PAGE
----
BOURNE, Mass. — In 1934, the American Institute of Steel Construction named the newly completed Bourne Bridge as the “Most Beautiful Bridge” of the year.
But lately, the bridge has become a span of sadness.
“A quick look at our statistics showed about 11 incidents that we’ve responded to in the past 20 years,” said Chief Brandon Esip of the Bourne Police Department. “With four of those in the last year. That’s a third of our calls.”
The latest call came last Saturday, when state and local police got a multitude of reports that someone was trying to scale the Bourne Bridge.
“By the time we got there, there was no one observed in the area,” said Esip. “Unfortunately, we found that individual in the water.”
That individual was a 32-year-old man from Wareham who had taken his own life.
The incident prompted Esip to post a widely read comment on the department’s Facebook page. In it, he expresses sympathy for the man’s family. But he also notes police departments everywhere are responding to a multitude of calls from those in mental crisis.
“The calls that we’re responding to are anywhere from someone who wants to harm themselves, to somebody who’s having issues in their house, to people that are wandering the streets,” Esip said. “It’s not necessarily police assistance that they need. They need mental health assistance. But we’re the ones that are being called at two in the morning.”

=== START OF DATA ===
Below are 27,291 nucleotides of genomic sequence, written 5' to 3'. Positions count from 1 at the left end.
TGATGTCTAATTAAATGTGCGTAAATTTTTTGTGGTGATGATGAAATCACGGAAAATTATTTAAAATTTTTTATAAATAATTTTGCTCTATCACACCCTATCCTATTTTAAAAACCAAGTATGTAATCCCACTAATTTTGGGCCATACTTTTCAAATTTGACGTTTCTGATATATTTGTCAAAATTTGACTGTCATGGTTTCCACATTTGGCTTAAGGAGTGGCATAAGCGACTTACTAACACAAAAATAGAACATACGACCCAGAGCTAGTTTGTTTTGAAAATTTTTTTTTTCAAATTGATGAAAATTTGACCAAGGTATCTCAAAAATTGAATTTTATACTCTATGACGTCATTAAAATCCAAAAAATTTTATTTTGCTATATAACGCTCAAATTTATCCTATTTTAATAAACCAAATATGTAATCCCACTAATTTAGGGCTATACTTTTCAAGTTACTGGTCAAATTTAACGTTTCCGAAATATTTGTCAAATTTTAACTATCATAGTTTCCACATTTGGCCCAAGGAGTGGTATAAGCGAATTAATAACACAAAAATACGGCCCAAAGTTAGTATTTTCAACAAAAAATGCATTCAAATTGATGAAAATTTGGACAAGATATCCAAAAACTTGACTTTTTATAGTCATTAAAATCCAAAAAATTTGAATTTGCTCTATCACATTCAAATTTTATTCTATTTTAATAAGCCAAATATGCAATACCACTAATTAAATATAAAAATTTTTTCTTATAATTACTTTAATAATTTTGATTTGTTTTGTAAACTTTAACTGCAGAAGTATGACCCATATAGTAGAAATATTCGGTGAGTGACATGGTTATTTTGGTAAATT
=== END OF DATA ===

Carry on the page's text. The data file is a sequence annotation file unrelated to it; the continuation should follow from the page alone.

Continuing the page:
In fact, the department has been getting so many calls it’s looking to hire a mental health professional who can go out on calls with police. Money’s been allocated for the position, but the shortage of mental health professionals has impacted the hiring process.
“It’s tough to find qualified individuals,” Esip said.
But even though it’s difficult to find mental health help, it’s not impossible, he added.
“There’s a national hotline, 9-8-8,” he said. “You can call it from anywhere in the country. It will bring you to a local group. In our area, it’s the Samaritans. And they answer the call, they offer services, they will get assistance for you.”
Chief Esip’s Facebook post got some 1,500 comments, likes and reposts.
“They are all supportive of the message that we, as a community, are here to help,” he said. “If you know a family member that needs assistance... if you, yourself, need assistance, 9-8-8 is the number to call.”
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